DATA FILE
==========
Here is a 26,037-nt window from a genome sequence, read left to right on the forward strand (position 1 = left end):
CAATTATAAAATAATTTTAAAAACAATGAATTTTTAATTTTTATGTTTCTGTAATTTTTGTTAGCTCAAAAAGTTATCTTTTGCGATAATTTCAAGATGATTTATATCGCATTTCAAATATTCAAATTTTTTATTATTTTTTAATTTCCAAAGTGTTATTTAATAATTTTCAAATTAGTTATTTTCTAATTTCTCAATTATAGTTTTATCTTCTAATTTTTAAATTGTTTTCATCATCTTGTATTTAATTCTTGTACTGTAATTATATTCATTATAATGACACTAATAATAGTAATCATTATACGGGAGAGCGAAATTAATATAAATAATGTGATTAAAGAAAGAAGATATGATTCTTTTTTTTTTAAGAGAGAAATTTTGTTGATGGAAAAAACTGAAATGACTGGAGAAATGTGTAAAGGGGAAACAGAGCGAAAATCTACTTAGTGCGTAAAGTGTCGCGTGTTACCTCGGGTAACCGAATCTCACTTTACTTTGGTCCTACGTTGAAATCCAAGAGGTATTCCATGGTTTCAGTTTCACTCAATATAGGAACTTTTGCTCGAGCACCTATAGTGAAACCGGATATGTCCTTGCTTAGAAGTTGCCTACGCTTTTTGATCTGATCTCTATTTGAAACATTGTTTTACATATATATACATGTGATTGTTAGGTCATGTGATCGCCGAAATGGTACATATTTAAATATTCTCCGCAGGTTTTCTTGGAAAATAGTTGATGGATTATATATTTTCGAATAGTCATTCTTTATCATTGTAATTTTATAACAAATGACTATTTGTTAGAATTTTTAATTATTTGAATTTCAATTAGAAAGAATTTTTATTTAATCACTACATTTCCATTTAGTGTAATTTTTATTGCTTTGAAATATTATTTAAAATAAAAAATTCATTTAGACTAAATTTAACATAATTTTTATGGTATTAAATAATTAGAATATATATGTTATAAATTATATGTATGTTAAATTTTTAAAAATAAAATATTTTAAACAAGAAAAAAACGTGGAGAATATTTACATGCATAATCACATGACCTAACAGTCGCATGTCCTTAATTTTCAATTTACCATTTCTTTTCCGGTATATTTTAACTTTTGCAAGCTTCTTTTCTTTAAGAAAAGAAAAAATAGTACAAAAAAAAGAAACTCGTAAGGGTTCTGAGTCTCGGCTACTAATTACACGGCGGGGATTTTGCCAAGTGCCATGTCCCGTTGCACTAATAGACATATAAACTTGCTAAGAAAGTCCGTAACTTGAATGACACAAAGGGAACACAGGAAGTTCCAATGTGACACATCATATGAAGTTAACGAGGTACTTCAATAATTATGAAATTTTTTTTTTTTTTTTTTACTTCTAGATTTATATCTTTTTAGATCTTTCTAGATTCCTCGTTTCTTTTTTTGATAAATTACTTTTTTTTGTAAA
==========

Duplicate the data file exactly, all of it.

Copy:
Here is a 26,037-nt window from a genome sequence, read left to right on the forward strand (position 1 = left end):
CAATTATAAAATAATTTTAAAAACAATGAATTTTTAATTTTTATGTTTCTGTAATTTTTGTTAGCTCAAAAAGTTATCTTTTGCGATAATTTCAAGATGATTTATATCGCATTTCAAATATTCAAATTTTTTATTATTTTTTAATTTCCAAAGTGTTATTTAATAATTTTCAAATTAGTTATTTTCTAATTTCTCAATTATAGTTTTATCTTCTAATTTTTAAATTGTTTTCATCATCTTGTATTTAATTCTTGTACTGTAATTATATTCATTATAATGACACTAATAATAGTAATCATTATACGGGAGAGCGAAATTAATATAAATAATGTGATTAAAGAAAGAAGATATGATTCTTTTTTTTTTAAGAGAGAAATTTTGTTGATGGAAAAAACTGAAATGACTGGAGAAATGTGTAAAGGGGAAACAGAGCGAAAATCTACTTAGTGCGTAAAGTGTCGCGTGTTACCTCGGGTAACCGAATCTCACTTTACTTTGGTCCTACGTTGAAATCCAAGAGGTATTCCATGGTTTCAGTTTCACTCAATATAGGAACTTTTGCTCGAGCACCTATAGTGAAACCGGATATGTCCTTGCTTAGAAGTTGCCTACGCTTTTTGATCTGATCTCTATTTGAAACATTGTTTTACATATATATACATGTGATTGTTAGGTCATGTGATCGCCGAAATGGTACATATTTAAATATTCTCCGCAGGTTTTCTTGGAAAATAGTTGATGGATTATATATTTTCGAATAGTCATTCTTTATCATTGTAATTTTATAACAAATGACTATTTGTTAGAATTTTTAATTATTTGAATTTCAATTAGAAAGAATTTTTATTTAATCACTACATTTCCATTTAGTGTAATTTTTATTGCTTTGAAATATTATTTAAAATAAAAAATTCATTTAGACTAAATTTAACATAATTTTTATGGTATTAAATAATTAGAATATATATGTTATAAATTATATGTATGTTAAATTTTTAAAAATAAAATATTTTAAACAAGAAAAAAACGTGGAGAATATTTACATGCATAATCACATGACCTAACAGTCGCATGTCCTTAATTTTCAATTTACCATTTCTTTTCCGGTATATTTTAACTTTTGCAAGCTTCTTTTCTTTAAGAAAAGAAAAAATAGTACAAAAAAAAGAAACTCGTAAGGGTTCTGAGTCTCGGCTACTAATTACACGGCGGGGATTTTGCCAAGTGCCATGTCCCGTTGCACTAATAGACATATAAACTTGCTAAGAAAGTCCGTAACTTGAATGACACAAAGGGAACACAGGAAGTTCCAATGTGACACATCATATGAAGTTAACGAGGTACTTCAATAATTATGAAATTTTTTTTTTTTTTTTTTACTTCTAGATTTATATCTTTTTAGATCTTTCTAGATTCCTCGTTTCTTTTTTTGATAAATTACTTTTTTTTGTAAA